It remains one of the most infamous IRA bombings – the audacious assassination of a member of the Royal Family and three others after they set out for a day’s fishing off the coast of Ireland in 1979.
The murders of Earl Mountbatten of Burma – described by Prince Charles as “the grandfather I never had” – the Dowager Lady Brabourne, 83, the mother-in-law of Mountbatten’s daughter, Nicholas Knatchbull, the earl’s 14-year-old grandson, and his 15-year-old friend Paul Maxwell were widely seen at the time as a terrorist atrocity that could never be forgiven.
But here, the Prince of Wales told of how his personal grief had helped him understand the torment felt by people on both sides of Ireland’s sectarian divide, in a speech ahead of a visit to the scene of the attack, the village of Mullaghmore, County Sligo.
“At the time I could not imagine how we could come to terms with the anguish of such a deep loss, since for me Lord Mountbatten represented the grandfather I never had,” he said.
“It seemed as if the foundations of all that we held dear in life had been torn apart irreparably.”
But while “those directly affected don’t easily forget the pain,” he said recent years had shown that “healing is possible, even when the heartache continues”.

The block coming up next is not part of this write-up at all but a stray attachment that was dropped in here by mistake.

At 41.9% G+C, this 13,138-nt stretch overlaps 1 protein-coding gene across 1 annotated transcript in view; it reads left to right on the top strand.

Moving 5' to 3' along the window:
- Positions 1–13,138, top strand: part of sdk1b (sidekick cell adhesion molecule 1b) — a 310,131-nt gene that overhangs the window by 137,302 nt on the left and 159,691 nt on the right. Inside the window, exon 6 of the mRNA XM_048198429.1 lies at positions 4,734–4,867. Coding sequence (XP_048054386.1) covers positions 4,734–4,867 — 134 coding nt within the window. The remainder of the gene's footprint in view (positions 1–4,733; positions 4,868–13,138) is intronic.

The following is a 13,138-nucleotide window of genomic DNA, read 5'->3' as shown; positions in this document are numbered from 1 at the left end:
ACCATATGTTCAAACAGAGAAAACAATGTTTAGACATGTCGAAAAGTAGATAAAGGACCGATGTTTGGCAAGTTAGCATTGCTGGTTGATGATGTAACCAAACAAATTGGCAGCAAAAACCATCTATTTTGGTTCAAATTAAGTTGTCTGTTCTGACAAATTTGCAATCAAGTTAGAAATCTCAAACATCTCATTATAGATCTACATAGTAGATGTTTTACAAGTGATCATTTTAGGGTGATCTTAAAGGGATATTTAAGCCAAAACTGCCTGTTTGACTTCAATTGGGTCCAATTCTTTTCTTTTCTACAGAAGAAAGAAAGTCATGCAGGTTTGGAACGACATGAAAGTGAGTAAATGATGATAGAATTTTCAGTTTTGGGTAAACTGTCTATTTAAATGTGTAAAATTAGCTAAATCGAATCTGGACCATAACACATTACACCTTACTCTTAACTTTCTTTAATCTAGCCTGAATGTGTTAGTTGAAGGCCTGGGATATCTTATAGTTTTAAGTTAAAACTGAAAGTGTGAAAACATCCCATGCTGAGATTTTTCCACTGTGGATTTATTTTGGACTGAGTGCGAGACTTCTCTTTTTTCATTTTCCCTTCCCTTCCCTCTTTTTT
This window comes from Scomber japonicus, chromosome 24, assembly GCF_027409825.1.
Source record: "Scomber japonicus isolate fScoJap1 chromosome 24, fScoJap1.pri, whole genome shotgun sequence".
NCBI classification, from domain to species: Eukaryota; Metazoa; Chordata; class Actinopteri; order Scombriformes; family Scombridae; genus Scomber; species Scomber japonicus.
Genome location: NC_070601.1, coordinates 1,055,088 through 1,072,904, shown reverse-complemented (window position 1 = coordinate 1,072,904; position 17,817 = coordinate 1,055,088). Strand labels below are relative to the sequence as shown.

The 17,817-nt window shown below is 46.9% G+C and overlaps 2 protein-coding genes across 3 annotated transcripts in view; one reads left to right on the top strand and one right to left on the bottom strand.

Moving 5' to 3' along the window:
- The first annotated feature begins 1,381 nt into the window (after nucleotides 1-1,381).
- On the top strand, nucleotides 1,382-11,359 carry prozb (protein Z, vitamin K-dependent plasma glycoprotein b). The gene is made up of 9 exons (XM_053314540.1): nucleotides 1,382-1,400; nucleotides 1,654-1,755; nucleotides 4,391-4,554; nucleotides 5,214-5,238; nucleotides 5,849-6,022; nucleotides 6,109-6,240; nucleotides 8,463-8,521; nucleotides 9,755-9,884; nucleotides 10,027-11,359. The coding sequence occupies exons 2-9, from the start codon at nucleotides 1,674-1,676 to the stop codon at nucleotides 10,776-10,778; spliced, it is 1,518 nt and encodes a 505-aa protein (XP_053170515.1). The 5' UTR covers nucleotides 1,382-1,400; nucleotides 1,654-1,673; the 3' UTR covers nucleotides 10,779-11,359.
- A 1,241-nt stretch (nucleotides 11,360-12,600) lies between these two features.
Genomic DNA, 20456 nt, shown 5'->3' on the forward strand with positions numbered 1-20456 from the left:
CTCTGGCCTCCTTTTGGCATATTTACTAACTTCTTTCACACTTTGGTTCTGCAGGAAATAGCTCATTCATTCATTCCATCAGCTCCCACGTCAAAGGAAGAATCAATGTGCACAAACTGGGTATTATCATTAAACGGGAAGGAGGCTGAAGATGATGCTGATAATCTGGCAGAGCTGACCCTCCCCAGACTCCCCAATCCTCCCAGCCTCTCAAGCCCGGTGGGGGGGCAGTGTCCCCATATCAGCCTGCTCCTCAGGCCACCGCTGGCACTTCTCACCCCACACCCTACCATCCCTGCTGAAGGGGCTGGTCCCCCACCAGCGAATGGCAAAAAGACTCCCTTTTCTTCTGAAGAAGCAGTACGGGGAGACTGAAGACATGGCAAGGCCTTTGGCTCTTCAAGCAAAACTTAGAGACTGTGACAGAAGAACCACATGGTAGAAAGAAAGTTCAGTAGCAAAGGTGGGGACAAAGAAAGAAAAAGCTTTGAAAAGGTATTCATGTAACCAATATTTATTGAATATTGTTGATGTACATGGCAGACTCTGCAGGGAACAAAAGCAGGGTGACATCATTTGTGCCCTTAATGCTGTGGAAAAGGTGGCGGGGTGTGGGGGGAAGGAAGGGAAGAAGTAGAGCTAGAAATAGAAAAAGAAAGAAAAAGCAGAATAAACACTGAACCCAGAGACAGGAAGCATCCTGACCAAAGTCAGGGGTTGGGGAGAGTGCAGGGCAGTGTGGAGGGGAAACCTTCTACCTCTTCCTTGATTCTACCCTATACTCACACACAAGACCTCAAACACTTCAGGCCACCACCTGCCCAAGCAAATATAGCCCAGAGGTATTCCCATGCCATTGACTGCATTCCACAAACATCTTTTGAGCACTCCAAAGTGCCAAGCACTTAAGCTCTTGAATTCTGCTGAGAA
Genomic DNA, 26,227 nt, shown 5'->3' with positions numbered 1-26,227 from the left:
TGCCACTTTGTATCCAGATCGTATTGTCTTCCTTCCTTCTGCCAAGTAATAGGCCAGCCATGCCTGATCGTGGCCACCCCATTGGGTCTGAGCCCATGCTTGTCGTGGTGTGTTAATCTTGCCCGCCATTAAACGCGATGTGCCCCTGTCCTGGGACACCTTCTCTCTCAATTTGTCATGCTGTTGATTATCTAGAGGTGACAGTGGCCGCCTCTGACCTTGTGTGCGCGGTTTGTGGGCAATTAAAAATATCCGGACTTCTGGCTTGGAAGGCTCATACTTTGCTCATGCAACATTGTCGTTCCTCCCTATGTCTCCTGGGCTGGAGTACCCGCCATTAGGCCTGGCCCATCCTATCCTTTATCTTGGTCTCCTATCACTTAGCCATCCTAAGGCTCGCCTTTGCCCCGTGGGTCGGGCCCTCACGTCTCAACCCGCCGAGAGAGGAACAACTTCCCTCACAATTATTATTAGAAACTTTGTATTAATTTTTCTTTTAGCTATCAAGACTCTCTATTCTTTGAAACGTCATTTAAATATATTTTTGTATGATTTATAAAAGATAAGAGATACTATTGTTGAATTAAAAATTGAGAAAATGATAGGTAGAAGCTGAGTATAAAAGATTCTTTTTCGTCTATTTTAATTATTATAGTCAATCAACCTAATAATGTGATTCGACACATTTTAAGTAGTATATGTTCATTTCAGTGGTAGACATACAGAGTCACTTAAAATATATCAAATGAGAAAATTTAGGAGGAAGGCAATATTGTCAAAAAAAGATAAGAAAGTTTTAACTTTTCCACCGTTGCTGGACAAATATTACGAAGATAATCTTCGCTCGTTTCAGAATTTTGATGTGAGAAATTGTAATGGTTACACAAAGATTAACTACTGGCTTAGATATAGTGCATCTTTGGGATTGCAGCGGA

“Through this dreadful experience, though, I now understand in a profound way the agonies borne by so many others in these islands, of whatever faith, denomination or political tradition,” Prince Charles added.
“Despite the tragedy of August 1979, the memories that Lord Mountbatten’s family have of Classiebawn Castle and Mullaghmore, going right back to 1946, are of great happiness. I look forward to seeing, at last, the place that he and they so loved and to meeting its inhabitants.”
His two-day visit to the Irish Republic, which is to be followed by two days in Northern Ireland, has been generally well-received. There has been widespread approval of his handshake with Sinn Fein president Gerry Adams.
And the Prince was applauded by several hundred onlookers as he arrived in Mullaghmore, where he toured a peace garden.
The Prince met rescuers who had helped survivors and Mary Hornsey, the mother of Paul Maxwell. She said the visit was extending the hand of forgiveness, adding: “It is going to be a time of reconciliation and I hope that good will come of it.”
Richard Wood-Martin, who helped with his wife Elizabeth to pull survivor Timothy Knatchbull from the water minutes after the blast, was in another boat about 200m from the explosion.
“There was a puff of smoke, a loud bang and a shower of bits of timber and the boat was gone,” Mr Wood-Martin said.Reuse content